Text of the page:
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New report looks at the future of transportation in Mass., defines WMass residents' priorities

Massachusetts residents share their input into a long-range transportation plan.
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Massachusetts residents share their input into a long-range transportation plan.

MassDOT has drafted a vision of what the future of transportation may look like in the state in 2050. A key architect in this process is Derek Krevat. He's the project manager for this statewide long range transportation plan.

Carrie Healy, NEPM: I understand that your planning and public policy background has ties back here to Western Mass?

Derek Krevat, MassDOT: That's correct. Yes. I went to grad school at UMass Amherst, where I studied both regional planning and public policy. So it's it's great to be reaching listeners in that area.

What's the purpose of this plan?

The purpose of the Beyond Mobility plan is really to define a vision for the future of transportation in Massachusetts. And that vision for the future is really informed directly by the people of Massachusetts. We talked to thousands of people about what they need, what their everyday challenges are getting around, and what their vision is for the future of transportation. So, we really try to take all of that feedback and synthesize it into a vision for the future, and talk about what MassDOT and the MBTA [Massachusetts Bay Transit Authority] and other agencies can do to help us get there.

So, is it a normal part of state government to create a report that looks this far out in terms of transportation needs? Is that why this was created?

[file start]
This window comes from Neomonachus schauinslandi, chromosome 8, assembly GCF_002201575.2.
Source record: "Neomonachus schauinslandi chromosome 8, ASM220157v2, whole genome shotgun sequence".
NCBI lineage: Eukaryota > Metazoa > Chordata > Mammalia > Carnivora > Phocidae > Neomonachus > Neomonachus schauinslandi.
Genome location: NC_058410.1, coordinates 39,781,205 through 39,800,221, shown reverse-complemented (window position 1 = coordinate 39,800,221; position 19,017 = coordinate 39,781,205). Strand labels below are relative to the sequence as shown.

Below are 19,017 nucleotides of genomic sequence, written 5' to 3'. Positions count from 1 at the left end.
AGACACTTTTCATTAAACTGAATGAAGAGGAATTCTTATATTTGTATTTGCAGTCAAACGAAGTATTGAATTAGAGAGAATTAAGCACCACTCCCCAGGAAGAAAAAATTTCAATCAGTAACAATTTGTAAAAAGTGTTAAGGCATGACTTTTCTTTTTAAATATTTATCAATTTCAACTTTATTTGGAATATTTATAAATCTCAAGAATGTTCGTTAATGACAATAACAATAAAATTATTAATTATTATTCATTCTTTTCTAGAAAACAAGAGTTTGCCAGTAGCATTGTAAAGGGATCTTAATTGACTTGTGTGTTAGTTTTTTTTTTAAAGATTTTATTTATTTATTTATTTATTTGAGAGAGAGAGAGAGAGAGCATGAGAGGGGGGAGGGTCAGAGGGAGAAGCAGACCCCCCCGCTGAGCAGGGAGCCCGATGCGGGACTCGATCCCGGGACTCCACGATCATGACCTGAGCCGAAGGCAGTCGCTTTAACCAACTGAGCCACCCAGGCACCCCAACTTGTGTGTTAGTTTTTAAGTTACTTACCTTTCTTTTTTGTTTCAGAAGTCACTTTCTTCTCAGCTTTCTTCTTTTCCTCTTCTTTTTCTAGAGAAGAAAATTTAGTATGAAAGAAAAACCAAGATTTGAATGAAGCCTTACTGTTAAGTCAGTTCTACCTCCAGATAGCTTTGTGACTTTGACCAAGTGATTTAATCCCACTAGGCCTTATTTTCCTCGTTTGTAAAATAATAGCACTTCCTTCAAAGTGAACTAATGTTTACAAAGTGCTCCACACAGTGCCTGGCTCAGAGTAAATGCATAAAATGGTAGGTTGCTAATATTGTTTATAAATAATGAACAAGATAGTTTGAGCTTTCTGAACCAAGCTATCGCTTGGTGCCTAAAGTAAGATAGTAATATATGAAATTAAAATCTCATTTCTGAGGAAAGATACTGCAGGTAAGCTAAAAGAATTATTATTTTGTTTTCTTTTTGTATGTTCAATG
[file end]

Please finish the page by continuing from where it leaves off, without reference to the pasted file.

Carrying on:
It's partly in response to a federal requirement that all state departments of transportation have what's known as a statewide long range transportation plan. So this was done partly to respond to that. But also, we thought we were at a really important turning point in transportation in Massachusetts. With all the technology changing with issues like climate change and electrification and the new bipartisan infrastructure law, we felt like we were at this point where we needed some kind of guiding document that would really set the tone for the vision of the future in the Commonwealth.

Before we jump into the plan, it has a somewhat unusual title. I mean, it's called "Beyond Mobility" so what's the origin story of that title?

When we talk about mobility and transportation, I think the traditional way to study mobility and getting around is really to look at how fast vehicles or cars can get through the system. And we know in transportation planning that the real purpose of the transportation system is to allow people to access opportunities, whether that's their job, health care, visiting loved ones or recreation. And so, we're viewing this less as a vision for kind of getting around for the sake of getting around, and more to encompass the idea that transportation is all about getting people to those opportunities.

There’s a section in there called resiliency. And that's where the climate crisis that's facing the state comes into play. We're expecting more heat waves, more extremes in weather in coming years. In what way will the stronger storms and higher winds change our daily commute and the way we view transportation here in western Mass. where erosion and rising sea levels are less evident every day?